One of the most frustrating things about cellular devices is the practice of carriers "locking" them so that they can not be used on other networks.
Locking phones prevents users from keeping their current phones as they change carriers, decreases the resale value of used devices, and locking is especially frustrating for international travelers - blocking the usage of local phone plans and forcing travelers into paying expensive international roaming rates.
And though there were occasionally ways around the locks - until congress took action last July, any consumer unlocking their own phone was technically breaking the law.
Under pressure from the FCC, in 2013 the major US carriers agreed to implement a code of "voluntary industry principles" to allow customers in good standing to easily unlock their phones - and today is the final deadline by which all carriers agreed to comply.
The key provisions:
Postpaid Unlocking Policy. Carriers upon request, will unlock mobile wireless devices or provide the necessary information to unlock their devices for their customers and former customers in good standing and individual owners of eligible devices after the fulfillment of the applicable postpaid service contract, device financing plan, or payment of applicable early termination fee.
Prepaid Unlocking Policy. Carriers, upon request, will unlock prepaid mobile wireless devices no later than one year after initial activation, consistent with reasonable time, payment or usage requirements.
In other words - once your device is paid off, the locks come off.
Smartphones & Tablets - But What About Hotspots?
The carriers are clear that the new policies apply to Phones and Tablets, but whether or not they will unlock mobile hotspots remains less clear. Hotspots tend to be closely integrated with the carriers they are designed to work with - so unlocking may not make much sense.
If anyone has any successes or failures to report with hotspot unlocking - we'd love to hear about them.
Unlocking Does Not Guarantee Compatibility!
Unlocking isn't the whole story however.
Cellular carriers use different frequencies and networking technology - and just because a device is unlocked that does not mean it will suddenly become magically compatible with every other carrier.
In particular - the CDMA radios used for Verizon's and Sprint's voice network just physically do not exist in most GSM phones sold for T-Mobile and AT&T's networks, meaning that many GSM phones are just plain incompatible with the CDMA network.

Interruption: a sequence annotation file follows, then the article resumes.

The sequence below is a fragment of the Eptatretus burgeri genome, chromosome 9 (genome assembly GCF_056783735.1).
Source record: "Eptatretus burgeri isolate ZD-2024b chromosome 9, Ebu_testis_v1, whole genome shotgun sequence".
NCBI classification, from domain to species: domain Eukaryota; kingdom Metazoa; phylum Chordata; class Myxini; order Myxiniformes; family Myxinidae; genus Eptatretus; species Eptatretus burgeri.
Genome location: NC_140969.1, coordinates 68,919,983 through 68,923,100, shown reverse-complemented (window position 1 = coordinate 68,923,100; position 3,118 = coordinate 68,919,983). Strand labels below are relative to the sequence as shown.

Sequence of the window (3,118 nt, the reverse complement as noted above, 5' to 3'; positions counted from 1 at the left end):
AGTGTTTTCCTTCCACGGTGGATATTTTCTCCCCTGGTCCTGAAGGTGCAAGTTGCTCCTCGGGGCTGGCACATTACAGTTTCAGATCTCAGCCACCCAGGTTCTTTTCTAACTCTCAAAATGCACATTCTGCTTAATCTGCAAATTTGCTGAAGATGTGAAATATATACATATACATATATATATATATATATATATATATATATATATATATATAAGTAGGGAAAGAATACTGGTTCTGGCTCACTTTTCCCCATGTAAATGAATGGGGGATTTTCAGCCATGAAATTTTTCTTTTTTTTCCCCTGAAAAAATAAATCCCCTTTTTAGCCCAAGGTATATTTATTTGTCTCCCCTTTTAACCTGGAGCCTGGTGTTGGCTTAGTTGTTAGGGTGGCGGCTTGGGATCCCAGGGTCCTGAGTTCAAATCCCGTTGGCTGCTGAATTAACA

On the other hand - essentially all LTE phones from Verizon and Sprint have support for GSM, and can talk to at least some of the frequencies used by AT&T and T-Mobile.
In general - the newer and more advanced a phone is, the more carriers and frequencies it can support.
But to avoid disappointment - do your homework and double check compatibility!
Breaking Your Shackles & Getting Unlocked
Here are the links to the pages with the unlock policies and procedures for the major carriers:
- Verizon - Verizon has never locked LTE devices, thanks to provisions in place as part of the auction Verizon won to buy its LTE frequencies.
- AT&T - AT&T devices are normally sold locked, but now there is an online form in place to request an unlock. Some people have recently noticed that their devices have auto-unlocked when their contracts have ended.
- Sprint - Sprint is the most frustrating carrier regarding unlocking, even with the new policies. Most current Sprint devices are actually not technically able to be unlocked for use on other domestic networks (international is different), and only devices introduced from February 2015 onward will be designed to allow for domestic unlocking. The iPhone 5s, 5c, 6, and 6+ seem to be the only exceptions from Sprint's current portfolio that can be unlocked. Sprint is also known to block the use of unlocked devices originally sold on other carriers networks, making bringing outside devices to Sprint's network notoriously difficult. Sprint even warns that unlocked Sprint devices may be blocked from future use on the Sprint network once they have been taken to a different carrier - an absolutely consumer hostile move.
- T-Mobile - T-Mobile devices are typically sold locked, and T-Mobile will now perform up to two unlocks per year for accounts that are eligible.
The FCC has also published a FAQ on unlocking as well.
If your devices are paid off and eligible, it makes sense to get them unlocked sooner rather than later.
Why wait, after all?